“St. Patrick’s Day is an enchanted time – a day to begin transforming winter’s dreams into summer’s magic.”

Happy St. Patrick’s Day!

The day is sunny and beautiful though still chilly. I was out on the deck watching Gracie. She ran with wild abandonment through the backyard. I could hear the crunch of the dead leaves and small branches as she ran. I got cold and went back inside. She stayed out a bit longer. It must have been exhausting as she and Maddie are taking their early afternoon naps.

St. Patrick has always been my favorite saint. I went to St. Patrick’s grammar school, belonged to St. Patrick’s parish, and when I was 10, I started marching in St. Patrick’s Shamrocks, a drill team. I was in the juniors and only had practice Saturday mornings at the armory just beyond Stoneham Square. The armory was a wonderful old brick building. On the first floor were military banners and flags and, in one room, a pool table. Upstairs was a large open room where we practiced. It was smaller than the fields for the summer competitions so we learned our maneuver in pieces which were put together once we got outside on the field. We practiced twice a week, Tuesdays and Thursdays and, once the season started, some Sunday mornings before we left for the competitions. We also marched in parades, including the St. Patrick’s Day parade in South Boston. We were naturals as we had a shamrock in the middle of our uniform blouses and between the skirt and blouse was a sash with one bit of yellow, a shamrock. Our colors were green and white. The crowds watching the parade were huge. We got lots of applause.

My parents always celebrated St. Patrick’s Day. Some years they’d have a party, and the house would be filled with people. There was always lots of singing at every one of my parents’ parties especially on St. Patrick’s Day. The kitchen was the party hub. I can still picture my dad and my uncle Jack standing together by the table with an arm on each other’s shoulders as they sang When Irish Eyes are smiling. Their voices were filled with such joy and exuberance. That memory from so long ago is one of my favorites.

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10 Comments on ““St. Patrick’s Day is an enchanted time – a day to begin transforming winter’s dreams into summer’s magic.””

  1. Birgit Says:

    Happy St. Patrick’s Day!
    No St. Patrick’s Day celebrations here so we have to take World Sleep Day instead. Unfortunately no World Sleep Day parties either.

  2. William Sandford Says:

    Not many replies so far. Everyone must be out at the bars.
    Looks like snow for you tomorrow.
    Yesterday I was at Town elections from 7-7. We signed up atotal of 6 new voters. My name was on the ballot for Supervisors of the Checklist. I don’t know the results yet. Maybe I lost to a write-up candidate.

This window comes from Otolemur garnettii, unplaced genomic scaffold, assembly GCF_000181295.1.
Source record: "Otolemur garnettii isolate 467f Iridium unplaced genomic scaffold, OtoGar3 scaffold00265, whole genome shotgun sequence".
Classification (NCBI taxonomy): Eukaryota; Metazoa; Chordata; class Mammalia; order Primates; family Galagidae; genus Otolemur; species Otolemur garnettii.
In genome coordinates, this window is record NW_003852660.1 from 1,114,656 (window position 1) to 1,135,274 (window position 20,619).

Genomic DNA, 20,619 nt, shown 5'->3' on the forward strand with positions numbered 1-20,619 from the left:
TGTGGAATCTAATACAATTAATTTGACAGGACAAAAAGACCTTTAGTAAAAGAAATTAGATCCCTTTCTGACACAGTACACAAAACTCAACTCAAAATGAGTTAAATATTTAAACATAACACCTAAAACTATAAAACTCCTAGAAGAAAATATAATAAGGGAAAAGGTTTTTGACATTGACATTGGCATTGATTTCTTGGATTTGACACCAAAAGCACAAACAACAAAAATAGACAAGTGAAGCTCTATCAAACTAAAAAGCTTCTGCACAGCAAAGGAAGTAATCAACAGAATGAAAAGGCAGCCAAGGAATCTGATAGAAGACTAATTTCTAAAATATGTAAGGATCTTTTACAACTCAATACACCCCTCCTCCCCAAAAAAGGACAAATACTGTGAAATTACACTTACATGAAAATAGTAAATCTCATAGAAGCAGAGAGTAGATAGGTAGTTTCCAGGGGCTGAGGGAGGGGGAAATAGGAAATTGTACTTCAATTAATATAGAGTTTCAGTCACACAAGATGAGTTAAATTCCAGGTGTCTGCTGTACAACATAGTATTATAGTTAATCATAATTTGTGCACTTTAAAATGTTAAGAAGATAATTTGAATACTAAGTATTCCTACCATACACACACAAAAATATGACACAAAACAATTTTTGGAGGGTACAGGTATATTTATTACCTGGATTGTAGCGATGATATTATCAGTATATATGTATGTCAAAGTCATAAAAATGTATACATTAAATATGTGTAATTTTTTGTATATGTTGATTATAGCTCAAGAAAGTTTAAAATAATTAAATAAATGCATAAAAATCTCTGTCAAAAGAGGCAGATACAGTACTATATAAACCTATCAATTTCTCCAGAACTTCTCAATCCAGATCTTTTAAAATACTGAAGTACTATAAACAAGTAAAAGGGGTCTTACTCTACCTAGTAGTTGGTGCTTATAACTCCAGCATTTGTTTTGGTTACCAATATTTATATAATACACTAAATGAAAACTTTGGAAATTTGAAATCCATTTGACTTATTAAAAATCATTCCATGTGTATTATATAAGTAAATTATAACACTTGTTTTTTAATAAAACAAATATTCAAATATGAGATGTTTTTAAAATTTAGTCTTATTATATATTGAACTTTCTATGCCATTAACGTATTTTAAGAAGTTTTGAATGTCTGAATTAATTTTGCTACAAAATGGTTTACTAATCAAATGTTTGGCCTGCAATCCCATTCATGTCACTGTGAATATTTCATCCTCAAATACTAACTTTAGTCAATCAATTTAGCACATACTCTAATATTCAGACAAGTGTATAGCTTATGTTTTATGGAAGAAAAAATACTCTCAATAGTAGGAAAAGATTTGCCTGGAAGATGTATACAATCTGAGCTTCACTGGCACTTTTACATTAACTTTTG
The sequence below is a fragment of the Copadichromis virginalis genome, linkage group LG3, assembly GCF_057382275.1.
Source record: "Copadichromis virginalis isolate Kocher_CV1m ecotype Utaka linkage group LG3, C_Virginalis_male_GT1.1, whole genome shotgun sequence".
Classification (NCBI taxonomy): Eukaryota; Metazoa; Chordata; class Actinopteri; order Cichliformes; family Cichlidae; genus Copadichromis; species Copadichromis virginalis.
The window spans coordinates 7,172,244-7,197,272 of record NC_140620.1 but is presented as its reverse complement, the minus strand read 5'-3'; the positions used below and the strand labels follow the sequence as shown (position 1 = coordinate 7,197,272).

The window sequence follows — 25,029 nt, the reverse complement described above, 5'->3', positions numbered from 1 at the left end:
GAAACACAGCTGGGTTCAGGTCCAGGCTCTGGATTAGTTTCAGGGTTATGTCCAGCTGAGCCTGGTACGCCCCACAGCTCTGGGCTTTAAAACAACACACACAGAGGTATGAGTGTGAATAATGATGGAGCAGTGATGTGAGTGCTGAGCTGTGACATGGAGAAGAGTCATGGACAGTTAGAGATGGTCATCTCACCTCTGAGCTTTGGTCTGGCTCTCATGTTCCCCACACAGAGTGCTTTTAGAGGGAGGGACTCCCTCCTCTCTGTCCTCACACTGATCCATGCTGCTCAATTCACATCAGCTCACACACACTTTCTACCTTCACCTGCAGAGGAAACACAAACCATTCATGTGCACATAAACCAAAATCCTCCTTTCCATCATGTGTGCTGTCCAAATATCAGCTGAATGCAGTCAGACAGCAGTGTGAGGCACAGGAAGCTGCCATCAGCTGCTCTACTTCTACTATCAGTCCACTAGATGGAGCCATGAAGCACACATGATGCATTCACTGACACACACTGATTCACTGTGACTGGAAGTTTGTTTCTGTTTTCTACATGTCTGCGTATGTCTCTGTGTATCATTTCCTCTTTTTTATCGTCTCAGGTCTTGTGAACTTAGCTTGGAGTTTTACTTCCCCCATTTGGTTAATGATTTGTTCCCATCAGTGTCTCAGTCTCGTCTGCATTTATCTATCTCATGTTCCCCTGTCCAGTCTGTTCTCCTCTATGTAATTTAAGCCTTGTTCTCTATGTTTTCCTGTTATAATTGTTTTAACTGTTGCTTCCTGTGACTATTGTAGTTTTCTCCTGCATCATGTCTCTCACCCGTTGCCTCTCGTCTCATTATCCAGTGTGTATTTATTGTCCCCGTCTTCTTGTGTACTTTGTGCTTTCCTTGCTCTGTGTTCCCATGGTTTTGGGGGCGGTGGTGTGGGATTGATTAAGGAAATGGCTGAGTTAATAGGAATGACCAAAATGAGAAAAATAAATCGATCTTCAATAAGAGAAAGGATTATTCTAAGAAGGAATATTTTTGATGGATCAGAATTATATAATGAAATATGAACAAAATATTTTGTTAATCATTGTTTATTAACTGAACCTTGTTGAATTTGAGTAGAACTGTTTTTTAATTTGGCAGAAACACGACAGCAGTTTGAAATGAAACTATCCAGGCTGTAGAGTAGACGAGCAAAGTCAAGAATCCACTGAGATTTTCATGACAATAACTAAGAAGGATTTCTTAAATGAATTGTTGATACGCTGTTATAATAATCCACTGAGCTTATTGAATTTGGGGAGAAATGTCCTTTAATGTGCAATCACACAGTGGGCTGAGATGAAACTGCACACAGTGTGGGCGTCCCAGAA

• katry Says:

      It looks like Sunday for snow. That gives me time to move south.

      Did you vet those new voters? Did any of them have an accent? Were they wearing sombreros?

      I figure you won in a landslide.

      • William Sandford Says:

        I checked the parking lot and a lot of cars had MA plates.

        I wouldn’t mind if a write-in candidate won. The term is 6 years and town and primary elections are long and boring. The election in Nov. was non-stop signing up of new voters, maybe over 100, which shows how controversial it was. I do get paid $7/hr, so we can put the Hamburg back in the Hamburger Helper soon.
        Tonight is our Trinidadian supper. Stay tuned.

      • katry Says:

        Did you catch the buses?

        It is easy money!! How nice you are so involved in your local politics.

        So many voters for your hamlet. Are you sure they weren’t swarthy?

        Have a great dinner!!!

  3. Bob Says:

    My father died on St.Patrick day fifteen years ago. So every St. Patrick day I raise a glass of beer, preferably a Guinness stout, to my father’s memory. Tonight I drank a Sam Adams. We have absolutely no Irish blood in our family but it’s still fun.

    Is St.Patrick still a saint? I recall watching the Tonight Show when Johnny asked Ed what he was going to do now that the Pope had de-sainted him. Ed Mc Mahon’s response was that he would drink to Mr. Patrick. 🙂 The wonderful thing about holidays like St. Patrick day is that no one cares if he rid Ireland of snakes, there were never any snakes, or made the three leaf clover famous, it’s a day to celebrate your heritage. Do the Protestant Irish wear orange three leaf clovers? 🙂

    Happy St. Patrick day to all my friends regardless if you are Irish or just wish you were.

    • katry Says:

      It is fun, and it’s a wonderful way to remember your dad. Mine died 24 years ago on March 14th. He was waked on St. Patrick’s Day. My mother put a green carnation on his lapel. The priest came in wearing a green collar. He said he was a bit hesitant as he was afraid the family wouldn’t like it, but then he saw the flower.

      He was never canonized. I found this, “There was no formal process for canonization in place when Patrick died. He was proclaimed a saint by popular acclaim, probably with the approval of a bishop. The official process for canonization did not come until about the 12th century.”

      I agree. It is a time to celebrate my heritage. My mother’s maiden name was Gallagher!

      Happy St. Pat’s Day to you!!!

  4. olof1 Says:

    No saints to celebrate and no parades in this country but if we had had one yesterday they would have blown away in the strong winds we had 🙂

    Happy St. Patricks Day!


    • katry Says:

      The big parade is tomorrow in South Boston, home to many of Irish -Americans. I even lived there until I was 5.

      Lots of saints. I bet they’d let you have a couple or just make up your own.

      Happy weekend!!

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